A bus rapid transit system in Wauwatosa could be closer than many expect.

Milwaukee County Executive Chris Abele announced last year the county would explore the development of bus rapid transit in the corridor between the region's two largest job centers, downtown Milwaukee and the Milwaukee Regional Medical Center in Wauwatosa. Conversations on the topic are beginning to surface locally.

Bus rapid transit systems increase travel speed as they allow buses to drive in separate, dedicated lanes and make fewer stops than typical buses, allowing them to be competitive with vehicle drive times. The vehicles are often specialized and longer than a standard bus to increase passenger capacity, and they have several doors to permit faster boarding.

Wauwatosa's Committee of the Whole heard a presentation on the topic Jan. 19 by representatives of the Southeastern Wisconsin Regional Planning Commission, an entity with staff assisting Milwaukee County in planning efforts.

The corridor, often referred to as the East-West Corridor, stretches from the western edge of Milwaukee County to downtown Milwaukee, said Kevin Muhs, principal transportation planner for the Southeastern Wisconsin Regional Planning Commission during a city meeting Jan. 19.

There are currently existing transit services in the rapidly-growing corridor, said Muhs, including a bus line that runs every 15 minutes and another that runs every 45 minutes.

'They don't provide travel time that's competitive with the automobile,' he said of the existing routes.0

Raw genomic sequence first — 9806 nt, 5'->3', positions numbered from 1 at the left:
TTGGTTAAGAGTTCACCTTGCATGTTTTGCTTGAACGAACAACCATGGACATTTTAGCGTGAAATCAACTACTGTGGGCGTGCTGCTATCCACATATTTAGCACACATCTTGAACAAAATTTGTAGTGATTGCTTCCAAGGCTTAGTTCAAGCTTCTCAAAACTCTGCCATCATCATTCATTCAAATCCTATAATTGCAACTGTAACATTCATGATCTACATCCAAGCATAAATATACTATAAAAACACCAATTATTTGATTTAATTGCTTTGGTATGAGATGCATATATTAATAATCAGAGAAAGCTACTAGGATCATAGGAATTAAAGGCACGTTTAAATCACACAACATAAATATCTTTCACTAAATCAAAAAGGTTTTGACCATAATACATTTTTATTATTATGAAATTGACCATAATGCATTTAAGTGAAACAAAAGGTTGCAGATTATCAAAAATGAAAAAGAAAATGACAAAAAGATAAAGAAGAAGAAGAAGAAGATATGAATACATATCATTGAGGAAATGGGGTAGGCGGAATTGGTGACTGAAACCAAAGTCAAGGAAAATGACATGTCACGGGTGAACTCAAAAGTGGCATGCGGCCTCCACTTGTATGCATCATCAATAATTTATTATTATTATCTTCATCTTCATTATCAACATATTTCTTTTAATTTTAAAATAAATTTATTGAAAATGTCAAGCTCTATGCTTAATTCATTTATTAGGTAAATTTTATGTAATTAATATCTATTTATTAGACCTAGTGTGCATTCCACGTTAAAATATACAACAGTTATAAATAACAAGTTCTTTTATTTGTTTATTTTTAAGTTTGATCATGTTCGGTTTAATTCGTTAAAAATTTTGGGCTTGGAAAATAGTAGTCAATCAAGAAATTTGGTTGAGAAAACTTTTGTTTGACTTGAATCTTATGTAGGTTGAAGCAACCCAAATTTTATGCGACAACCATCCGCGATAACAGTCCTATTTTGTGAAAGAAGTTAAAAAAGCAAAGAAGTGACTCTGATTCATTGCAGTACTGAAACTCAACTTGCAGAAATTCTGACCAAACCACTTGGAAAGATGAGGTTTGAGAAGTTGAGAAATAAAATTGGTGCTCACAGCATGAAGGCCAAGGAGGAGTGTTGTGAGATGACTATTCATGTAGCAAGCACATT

Muhs said bus rapid transit often gets accused of being a 'dumbed-down' version of a light rail service.

'The idea of bus rapid transit, the goal, is to provide a high quality bus service that mirrors the service you would get with light rail, but for less money,' Muhs said.

Muhs said bus rapid transit systems work well when they have the following tools: exclusive lanes on city streets only for buses, transmitters on buses so that drivers can extend a green light or turn a traffic signal light green earlier, high quality stations spaced further apart — every mile or half-mile — and improved vehicles with unique branding.

A handful of members of the Wauwatosa Common Council advocated against expanding Interstate 94 and the Zoo and Marquette Interchanges in December and called for alternate travel options, like bus rapid transit, electric car lanes and a commuter rail to be explored.

The Wisconsin Department of Transportation proposed to add lanes to a 3.5-mile stretch of I-94 at a price tag of about $850 million.

And, earlier in the year, the Wauwatosa Common Council unanimously approved a resolution opposing the expansion of the I-94 east-west corridor.

The Southeastern Wisconsin Regional Planning Commission looks to establish a narrow selection of possible locations by spring and choose locations for the routes by September.

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